New Study: Short-Term Exposure to Air Pollution Is Killing Over a Million People Each Year

Air Pollution City Concept Illustration

A groundbreaking study highlights that short-term exposure to PM2.5 air pollution causes over one million deaths globally each year, with the highest impact in Eastern Asia. It calls for urgent targeted interventions to reduce the health risks associated with air pollution spikes. Credit:

Annually, over a million deaths worldwide are associated with short-term exposure (ranging from hours to days) to fine particulate matter (PM2.5) in the air.

Every year, over one million people worldwide lose their lives due to short-term exposure (ranging from hours to days) to fine particulate matter (PM2.5) found in air pollution, according to a recent study. Eastern Asia accounts for more than half of these global fatalities linked to brief encounters with PM2.5.

To date most studies have focused on the health impacts of living in cities where pollution levels are consistently high, ignoring the frequent “spikes” in pollution that can impact smaller urban areas that occur for instance landscape fires, dust, and other intermittent extreme air-pollution concentration events.

The Monash University study, looking at mortality and pollution levels of PM2.5 in over 13,000 cities and towns across the globe in the two decades to 2019, is published today in The Lancet Planetary Health.

Study Findings and Significance

Led by Professor Yuming Guo, the study is important because it is the first to look at short-term exposure globally – rather than the long-term impacts of persistent exposure such as for people living in cities with high pollution levels.

The researchers found that breathing in PM2.5 for even a few hours, and up to a few days, results in more than one million premature deaths occurring worldwide every year, particularly in Asia and Africa, and more than a fifth (22.74%) of them occurred in urban areas.

According to Professor Guo, the short-term health effects of being exposed to air pollution have been well documented, “such as the megafires in Australia during the so-called Black Summer of 2019–20 which were estimated to have led to 429 smoke-related premature deaths and 3230 hospital admissions as a result of acute and persistent exposure to extremely high levels of bushfire-related air pollution,” he said.

“But this is the first study to map the global impacts of these short bursts of air pollution exposure.”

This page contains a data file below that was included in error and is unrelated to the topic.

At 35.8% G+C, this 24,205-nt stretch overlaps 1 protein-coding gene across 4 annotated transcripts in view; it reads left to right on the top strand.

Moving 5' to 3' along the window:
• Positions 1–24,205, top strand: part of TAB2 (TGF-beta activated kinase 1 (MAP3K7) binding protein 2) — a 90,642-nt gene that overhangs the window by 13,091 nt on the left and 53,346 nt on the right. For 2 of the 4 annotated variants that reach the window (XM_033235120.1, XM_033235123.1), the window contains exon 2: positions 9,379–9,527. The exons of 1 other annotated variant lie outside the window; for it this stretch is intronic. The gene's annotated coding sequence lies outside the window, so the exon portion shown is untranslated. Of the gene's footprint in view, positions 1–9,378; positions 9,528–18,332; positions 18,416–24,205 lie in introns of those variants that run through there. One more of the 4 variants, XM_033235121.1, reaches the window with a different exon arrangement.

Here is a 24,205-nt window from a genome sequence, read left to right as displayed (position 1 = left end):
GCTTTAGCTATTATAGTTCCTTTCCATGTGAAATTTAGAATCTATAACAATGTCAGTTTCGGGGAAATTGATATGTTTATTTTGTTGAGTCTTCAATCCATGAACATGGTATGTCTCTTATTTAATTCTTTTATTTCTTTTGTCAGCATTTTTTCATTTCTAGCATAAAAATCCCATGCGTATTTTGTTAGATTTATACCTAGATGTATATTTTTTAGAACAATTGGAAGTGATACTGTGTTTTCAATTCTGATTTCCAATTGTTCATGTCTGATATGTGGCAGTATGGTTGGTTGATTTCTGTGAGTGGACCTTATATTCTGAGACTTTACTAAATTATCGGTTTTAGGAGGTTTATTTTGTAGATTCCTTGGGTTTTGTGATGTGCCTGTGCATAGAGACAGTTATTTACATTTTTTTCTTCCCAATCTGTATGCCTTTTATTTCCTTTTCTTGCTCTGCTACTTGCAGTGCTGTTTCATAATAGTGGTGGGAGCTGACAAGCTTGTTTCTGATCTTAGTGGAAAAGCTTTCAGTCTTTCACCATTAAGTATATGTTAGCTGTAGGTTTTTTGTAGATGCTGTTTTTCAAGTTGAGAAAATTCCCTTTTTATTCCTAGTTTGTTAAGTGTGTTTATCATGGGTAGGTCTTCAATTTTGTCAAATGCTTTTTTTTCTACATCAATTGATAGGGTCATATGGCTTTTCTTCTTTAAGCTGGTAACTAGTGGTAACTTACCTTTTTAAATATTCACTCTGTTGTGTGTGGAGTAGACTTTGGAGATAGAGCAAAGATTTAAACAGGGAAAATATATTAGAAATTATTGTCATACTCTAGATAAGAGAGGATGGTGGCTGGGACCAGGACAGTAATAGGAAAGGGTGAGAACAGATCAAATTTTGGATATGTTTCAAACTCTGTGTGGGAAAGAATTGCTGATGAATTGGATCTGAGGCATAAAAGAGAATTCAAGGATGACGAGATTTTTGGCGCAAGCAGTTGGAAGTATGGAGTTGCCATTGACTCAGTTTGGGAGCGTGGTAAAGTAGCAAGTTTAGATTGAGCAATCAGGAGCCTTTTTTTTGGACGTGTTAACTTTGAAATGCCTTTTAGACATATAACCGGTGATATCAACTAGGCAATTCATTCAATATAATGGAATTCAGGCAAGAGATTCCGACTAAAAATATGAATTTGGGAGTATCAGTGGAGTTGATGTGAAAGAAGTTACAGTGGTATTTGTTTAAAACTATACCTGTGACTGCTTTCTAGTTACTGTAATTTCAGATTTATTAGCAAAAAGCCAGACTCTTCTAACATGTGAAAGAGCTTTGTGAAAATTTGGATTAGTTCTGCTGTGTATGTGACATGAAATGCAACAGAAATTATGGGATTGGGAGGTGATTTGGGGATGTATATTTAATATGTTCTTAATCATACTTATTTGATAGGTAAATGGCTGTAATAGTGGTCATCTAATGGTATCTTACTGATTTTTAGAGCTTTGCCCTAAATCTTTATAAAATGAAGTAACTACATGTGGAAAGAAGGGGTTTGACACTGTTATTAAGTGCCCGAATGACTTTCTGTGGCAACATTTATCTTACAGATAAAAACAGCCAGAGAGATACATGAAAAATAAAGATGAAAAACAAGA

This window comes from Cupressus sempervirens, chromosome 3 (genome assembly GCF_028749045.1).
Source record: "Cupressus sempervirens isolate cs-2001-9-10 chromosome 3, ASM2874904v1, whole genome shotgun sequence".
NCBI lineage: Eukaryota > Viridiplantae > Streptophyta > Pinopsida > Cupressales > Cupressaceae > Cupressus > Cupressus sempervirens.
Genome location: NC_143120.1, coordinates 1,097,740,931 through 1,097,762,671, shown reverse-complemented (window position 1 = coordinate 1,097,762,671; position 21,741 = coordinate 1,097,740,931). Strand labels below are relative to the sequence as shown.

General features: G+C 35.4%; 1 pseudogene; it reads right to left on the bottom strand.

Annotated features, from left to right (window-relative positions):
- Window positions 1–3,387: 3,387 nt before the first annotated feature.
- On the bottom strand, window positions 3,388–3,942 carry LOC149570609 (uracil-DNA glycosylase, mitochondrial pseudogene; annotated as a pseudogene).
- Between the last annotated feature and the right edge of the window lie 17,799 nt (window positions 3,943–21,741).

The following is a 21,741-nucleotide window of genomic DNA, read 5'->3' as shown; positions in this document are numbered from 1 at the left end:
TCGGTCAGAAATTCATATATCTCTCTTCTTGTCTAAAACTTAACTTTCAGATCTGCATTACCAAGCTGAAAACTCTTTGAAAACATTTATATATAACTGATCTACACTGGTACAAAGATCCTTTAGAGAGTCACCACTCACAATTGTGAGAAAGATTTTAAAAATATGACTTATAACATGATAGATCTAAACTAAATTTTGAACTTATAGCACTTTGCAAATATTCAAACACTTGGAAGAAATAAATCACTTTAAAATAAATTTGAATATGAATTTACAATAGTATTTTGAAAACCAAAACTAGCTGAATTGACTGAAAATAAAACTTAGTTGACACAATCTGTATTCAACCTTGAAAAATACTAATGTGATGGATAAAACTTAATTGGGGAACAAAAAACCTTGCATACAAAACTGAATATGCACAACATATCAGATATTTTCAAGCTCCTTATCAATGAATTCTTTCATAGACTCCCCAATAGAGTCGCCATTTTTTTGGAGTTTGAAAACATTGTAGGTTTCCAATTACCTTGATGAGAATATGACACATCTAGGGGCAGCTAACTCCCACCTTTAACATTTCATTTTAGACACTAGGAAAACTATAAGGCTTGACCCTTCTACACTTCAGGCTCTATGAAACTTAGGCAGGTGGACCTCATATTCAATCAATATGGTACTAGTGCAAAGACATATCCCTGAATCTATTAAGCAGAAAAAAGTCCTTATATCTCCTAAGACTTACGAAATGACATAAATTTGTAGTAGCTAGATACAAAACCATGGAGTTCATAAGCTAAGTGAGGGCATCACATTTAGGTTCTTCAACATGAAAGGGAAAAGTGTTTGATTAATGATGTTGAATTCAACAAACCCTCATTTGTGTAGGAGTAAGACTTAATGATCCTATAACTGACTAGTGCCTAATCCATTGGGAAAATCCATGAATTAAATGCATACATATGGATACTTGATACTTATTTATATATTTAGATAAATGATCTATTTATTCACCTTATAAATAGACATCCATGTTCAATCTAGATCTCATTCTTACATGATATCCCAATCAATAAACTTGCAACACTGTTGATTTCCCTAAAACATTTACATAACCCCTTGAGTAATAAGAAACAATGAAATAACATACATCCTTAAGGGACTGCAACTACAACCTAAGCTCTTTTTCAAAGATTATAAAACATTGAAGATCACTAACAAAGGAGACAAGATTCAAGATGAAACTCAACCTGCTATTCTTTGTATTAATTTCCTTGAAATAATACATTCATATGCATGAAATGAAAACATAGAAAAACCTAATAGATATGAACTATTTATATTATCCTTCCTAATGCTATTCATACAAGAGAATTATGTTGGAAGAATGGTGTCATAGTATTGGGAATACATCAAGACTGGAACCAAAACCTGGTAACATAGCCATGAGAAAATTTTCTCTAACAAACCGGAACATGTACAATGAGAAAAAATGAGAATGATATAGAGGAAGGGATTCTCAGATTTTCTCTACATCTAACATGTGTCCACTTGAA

Yuming Guo

Professor Yuming Guo. Credit: Monash University

The authors add that because of the high population densities in urban areas together with high levels of air pollution, “understanding the mortality burden associated with short-term exposure toPM2.5 in such areas is crucial for mitigating the negative effects of air pollution on the urban population.”

According to the study:

  • Asia accounted for approximately 65.2% of global mortality due to short-term PM2.5 exposure
  • Africa 17.0%
  • Europe 12.1%
  • The Americas 5.6%
  • Oceania 0.1%

The mortality burden was highest in crowded, highly polluted areas in eastern Asia, southern Asia, and western Africa with the fraction of deaths attributable to short-term PM2.5 exposure in eastern Asia was more than 50% higher than the global average.

Most areas in Australia saw a small decrease in the number of attributable deaths, but the attributable death fraction increased from 0.54% in 2000 to 0.76% in 2019, which was larger than any other subregions. One potential reason could be the increasing frequency and scale of extreme weather-related air pollution events, such as bushfire events in 2019.

The study recommends that – where health is most affected by acute air pollution – implementing targeted interventions—such as air-pollution warning systems and community evacuation plans—to avoid transient exposure to high PM2.5 concentrations could mitigate its acute health damages.

Reference: “Estimates of global mortality burden associated with short-term exposure to fine particulate matter (PM2·5)” by Wenhua Yu, Rongbin Xu, Tingting Ye, Michael J Abramson, Lidia Morawska, Bin Jalaludin, Fay H Johnston, Sarah B Henderson, Luke D Knibbs, Geoffrey G Morgan, Eric Lavigne, Jane Heyworth, Simon Hales, Guy B Marks, Alistair Woodward, Michelle L Bell, Jonathan M Samet, Jiangning Song, Shanshan Li and Yuming Guo, March 2024, The Lancet Planetary Health.
DOI: 10.1016/S2542-5196(24)00003-2

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